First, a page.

Judge lobbies on behalf of convicted veteran

A Hillsborough County Circuit Court judge appeared before the University of South Florida Board of Trustees Thursday to plead for mercy on behalf of an Army veteran he sentenced months earlier.

Judge Gregory Holder asked the university to re-admit former Army Staff Sergeant Clay Allred, who was kicked out of school after committing two felonies last year.

"I come not with a frontal assault, but I come on bended knee," Holder said. "This man has been a proud [USF] Bull and would like to return."

In August 2014, Allred was caught on surveillance video at a gas station convenience store urinating on the business's floor, then pointing a gun at the clerk, who is Muslim, and firing three times into the air. Police subsequently found an arsenal of weapons and other military items in Allred's car.

Although police initially investigated the incident as a hate crime, he never faced a hate crime charge. Instead, he was charged with discharging a firearm from a vehicle, aggravated assault with a deadly weapon and criminal mischief.

Experts determined Allred suffered from post-traumatic stress stemming from his time in Afghanistan and Iraq. Holder sentenced him to two years of house arrest and Allred was eventually expelled from USF 17 credits shy of graduating.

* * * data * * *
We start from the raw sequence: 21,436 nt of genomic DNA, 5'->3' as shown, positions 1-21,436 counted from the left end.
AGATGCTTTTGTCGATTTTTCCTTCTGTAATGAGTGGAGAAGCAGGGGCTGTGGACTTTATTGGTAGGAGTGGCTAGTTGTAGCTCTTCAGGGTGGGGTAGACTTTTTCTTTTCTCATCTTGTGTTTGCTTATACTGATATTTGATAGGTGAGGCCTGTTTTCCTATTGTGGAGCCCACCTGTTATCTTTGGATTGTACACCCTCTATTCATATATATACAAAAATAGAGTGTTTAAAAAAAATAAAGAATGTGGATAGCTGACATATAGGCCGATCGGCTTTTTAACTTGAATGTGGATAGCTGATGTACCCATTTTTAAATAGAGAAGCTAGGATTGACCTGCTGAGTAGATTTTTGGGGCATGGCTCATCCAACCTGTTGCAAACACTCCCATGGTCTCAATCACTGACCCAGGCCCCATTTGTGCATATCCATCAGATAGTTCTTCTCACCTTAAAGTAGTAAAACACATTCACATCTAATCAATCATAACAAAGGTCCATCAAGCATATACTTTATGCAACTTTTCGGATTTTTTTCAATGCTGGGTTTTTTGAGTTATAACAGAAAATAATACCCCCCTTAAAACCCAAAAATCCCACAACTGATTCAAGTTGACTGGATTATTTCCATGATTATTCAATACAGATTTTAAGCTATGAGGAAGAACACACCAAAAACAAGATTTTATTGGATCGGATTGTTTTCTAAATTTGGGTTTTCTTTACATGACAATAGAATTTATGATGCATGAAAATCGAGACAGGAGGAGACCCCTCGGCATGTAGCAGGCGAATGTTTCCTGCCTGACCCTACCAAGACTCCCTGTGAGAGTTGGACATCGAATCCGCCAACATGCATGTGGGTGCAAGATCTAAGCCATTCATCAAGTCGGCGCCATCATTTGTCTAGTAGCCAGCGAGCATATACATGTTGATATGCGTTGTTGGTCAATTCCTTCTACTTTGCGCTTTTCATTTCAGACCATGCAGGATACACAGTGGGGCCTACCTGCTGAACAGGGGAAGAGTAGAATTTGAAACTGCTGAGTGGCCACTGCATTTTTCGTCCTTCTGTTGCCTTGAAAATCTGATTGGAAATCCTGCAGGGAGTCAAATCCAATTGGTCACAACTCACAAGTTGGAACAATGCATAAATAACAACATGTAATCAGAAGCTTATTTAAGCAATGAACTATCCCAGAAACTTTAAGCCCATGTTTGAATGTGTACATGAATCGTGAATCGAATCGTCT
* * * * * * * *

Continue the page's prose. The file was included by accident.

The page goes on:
Holder wants the university to let him back into school.

"We talk about reasonable accommodation. I'm not here to argue the law. I'm here, as I said, on bended knee seeking fairness for this veteran and all of our veterans," the judge told reporters afterward. "Some would say, 'Well the judge is exceeding his role.' We're supposed to stand for something as judges."

Qadratullah Hassan, the victim in Allred's case, attended the Board of Trustees meeting and said he believes the judge is crossing the line.

"Dealing with this and having a judge say all these good things about this particular guy serving the country -- I do have sympathy for him, but it's just a shame that he had to go this far," said Hassan.

Despite the lack of a hate crime charge, Hassan said he still believes that's exactly what this was.

"[Allred] says, 'I hate you people,' or, 'I don't like your people," Hassan said, adding the ordeal still bothers him. "At that moment [that Allred pulled a gun], I thought my life was over. And I asked God for a miracle to happen, honestly, because I didn't believe I'd walk away alive."

Hassan said the judge seems to be more concerned with the future of the suspect in this case than making sure justice was served.

"I didn't get any justice at the end of the day," he told FOX 13.

But Holder said this is about setting a standard for military veterans.

"Are we to stigmatize these men and women throughout their lives? Are we to say, 'No, go to another university,' where they'll say, 'Why didn't you complete your degree requirements at USF?'" Holder asked. "That's not what we're about as a society."

There may not be much that can be done, according to Paul Dosal, the provost who oversees the USF Office of Admissions.

Dosal said the Board of Trustees does not have any influence on the admissions process and will not make any recommendations on behalf of an individual applicant.

"We're very careful to maintain the integrity of the process," he said. "The [university] president doesn't interfere. The board doesn't [interfere]. I don't even interfere in individual admissions cases."

Dosal added Allred can reapply for USF, but his criminal history would be considered.